18. I just looked at this page. To me it looks as if the colors are used to distinguish which devices they are intended for and with which OS system they are supplied. For the N2 I see only two colors to distinguish between Linux and Android. All eMMCs marked in orange appear to be intended for other devices. Could it be that this is the reason why they do not work reliably with the N2?
  19. Since I have already uploaded 2022.10 GA at the request of someone else, it can be downloaded here if there is still a need. The u-boot GitLab is here. But I am building from the release tar ball with a fedora toolchain. In any case, you only get the u-boot.bin, which still has to be signed with the binary-only tools from the vendor u-boot tree and combined with the binary-blob artefacts to the FIP. In the case of Armbian, surely the better solution is for someone to adjust the Armbian building system to a more recent version and issue a pull request so that the change can be integrated into Armbian. He will certainly reap the thanks of many happy Armbian users. By the way, for another occasion I just verified that UEFI boot also works. See console.log for reference.
  20. There is also 2022.07 GA available and if you insist I can also upload 2022.10 GA.
  21. The necessary command has already been given before: ir-keytable -s rc1 -tp all It can be used to collect the scancodes to create the MXQ-PRO-4K.toml. The link has been provided to look up the meaning of the specified parameters and to obtain further background information. This command shows what the contents of the MXQ-PRO-4K.toml should look like: man rc_keymap For reference see the *.toml files that come with v4l-utils. With your provided information, the /etc/rc_maps.cfg entry must look like this: * rc-rktvbox MXQ-PRO-4K.toml
  22. The hard work is already done, the kernel enumerates your IR device. Basically, only a suitable keymap is missing to emit the key codes you want. Each IR remote control sends different scan codes and each user expects different keycodes that are triggered at the touch of a button, so it is up to each user to create a corresponding keymap. Use ir-keytable -s rc1 -tp all from the v4l-utils ackage to determine the scan codes and assign them a keycode in e.g. a MXQ-PRO-4K.toml (man rc_keymap). If the MXQ-PRO-4K.toml located in the /etc/rc_keymaps directory is also registered in /etc/rc_maps.cfg, it will be loaded at system startup and the remote control will work out-of-the-box, e.g.: * rc-empty MXQ-PRO-4K.toml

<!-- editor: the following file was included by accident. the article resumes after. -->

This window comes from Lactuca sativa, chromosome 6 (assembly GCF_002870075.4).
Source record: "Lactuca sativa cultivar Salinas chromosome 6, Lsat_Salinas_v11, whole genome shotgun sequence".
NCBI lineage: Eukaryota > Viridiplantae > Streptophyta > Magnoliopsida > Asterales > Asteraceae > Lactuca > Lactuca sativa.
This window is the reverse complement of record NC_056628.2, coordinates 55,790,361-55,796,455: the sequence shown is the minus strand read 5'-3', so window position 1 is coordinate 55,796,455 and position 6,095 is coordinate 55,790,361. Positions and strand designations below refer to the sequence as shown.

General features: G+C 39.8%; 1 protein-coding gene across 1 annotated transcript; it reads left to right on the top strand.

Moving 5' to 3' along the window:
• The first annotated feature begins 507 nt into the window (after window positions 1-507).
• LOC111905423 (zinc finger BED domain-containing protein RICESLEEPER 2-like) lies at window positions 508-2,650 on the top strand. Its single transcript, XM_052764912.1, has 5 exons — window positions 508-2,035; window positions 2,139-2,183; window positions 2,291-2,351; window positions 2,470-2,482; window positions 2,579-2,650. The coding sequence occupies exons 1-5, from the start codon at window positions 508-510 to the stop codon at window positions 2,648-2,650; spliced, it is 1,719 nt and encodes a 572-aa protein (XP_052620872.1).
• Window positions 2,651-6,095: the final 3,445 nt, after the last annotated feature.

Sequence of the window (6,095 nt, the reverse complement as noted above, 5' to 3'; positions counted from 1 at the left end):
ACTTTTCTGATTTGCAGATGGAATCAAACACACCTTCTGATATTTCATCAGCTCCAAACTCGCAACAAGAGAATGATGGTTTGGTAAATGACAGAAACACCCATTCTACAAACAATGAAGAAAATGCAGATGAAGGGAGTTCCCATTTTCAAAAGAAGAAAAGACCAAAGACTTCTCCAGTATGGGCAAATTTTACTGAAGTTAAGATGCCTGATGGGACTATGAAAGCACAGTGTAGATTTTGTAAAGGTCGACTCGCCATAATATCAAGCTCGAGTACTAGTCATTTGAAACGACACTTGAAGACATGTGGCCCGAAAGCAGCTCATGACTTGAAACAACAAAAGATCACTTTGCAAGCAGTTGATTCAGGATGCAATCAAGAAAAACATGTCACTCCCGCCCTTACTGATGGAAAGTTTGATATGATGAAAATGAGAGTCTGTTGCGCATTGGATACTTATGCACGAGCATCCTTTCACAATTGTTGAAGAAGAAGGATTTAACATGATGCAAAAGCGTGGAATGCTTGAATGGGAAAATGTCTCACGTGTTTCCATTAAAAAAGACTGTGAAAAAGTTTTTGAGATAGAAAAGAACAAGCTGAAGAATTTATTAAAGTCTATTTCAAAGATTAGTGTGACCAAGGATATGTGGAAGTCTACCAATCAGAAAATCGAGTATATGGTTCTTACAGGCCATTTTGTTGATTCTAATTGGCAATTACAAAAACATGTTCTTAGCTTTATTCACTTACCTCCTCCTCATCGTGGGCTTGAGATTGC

23. When I am asked about Debian and its derivatives, I usually jokingly answer "IMHO Debian is stable ... outdated". I say this because Debian targets x86 as the main architecture. Because the x86 architecture has been feature complete for decades, you can also use older stable program releases with full functionality and it takes time till new releases trickle in. But we play with the ARM architecture and there the development is still at the bleeding edge. Program releases can therefore not be up-to-date enough, and usually still require pending patches. Fedora is tracking mainline quite close. To check what the current status is, I recently conducted a small experiment. My current system is based on fedora FC34 and is due to WIP patches and current release versions on a well-functioning state. Many of the components I added manually have recently landed in recent mainline versions. I have now copied a rootfs with the content from the upcoming fedora FC37 KDE Plasma Desktop Spin into a free partition of my NVME and added my current kernel build. After I also added a boot stanza to the extlinux.conf to start this new system, I restarted my device. After the obligatory first start configuration, I then had an equally functioning system as with my old FC34 but without further modifications to any userspace component. Hence my claim: with current pure mainline userspace releases you can have out-of-the-box support. Unfortunately, I can't say to what extent this experience can be transferred to Debian and its derivatives. It depends on the releases it currently carries. The firmware and kernel will still need some out of tree components for a while, but this is easy to handle. And I am sure that one or the other userspace program sooner or later will also be rebuilt with some patches for early adaptation of new features. Development will never end.
  24. Maybe this approach can serve as a poorman solution until a real solution is available: Create your kernel packages of the same variant in separate directories. In any case, the directory name must be different from the ${kernelversion} component. Now create a sym link whose name corresponds to the ${kernelversion} component and which points to a kernel package directory. With a single boot stanza in extlinux.conf for the ${kernelversion}, the kernel can now be booted and the kernel can find its associated modules to load. With a simple change of the sym link you can now change the kernel package used. Although you lose the possibility to decide at boot which kernel package is used, this should not play a role in the planned access with ssh anyway.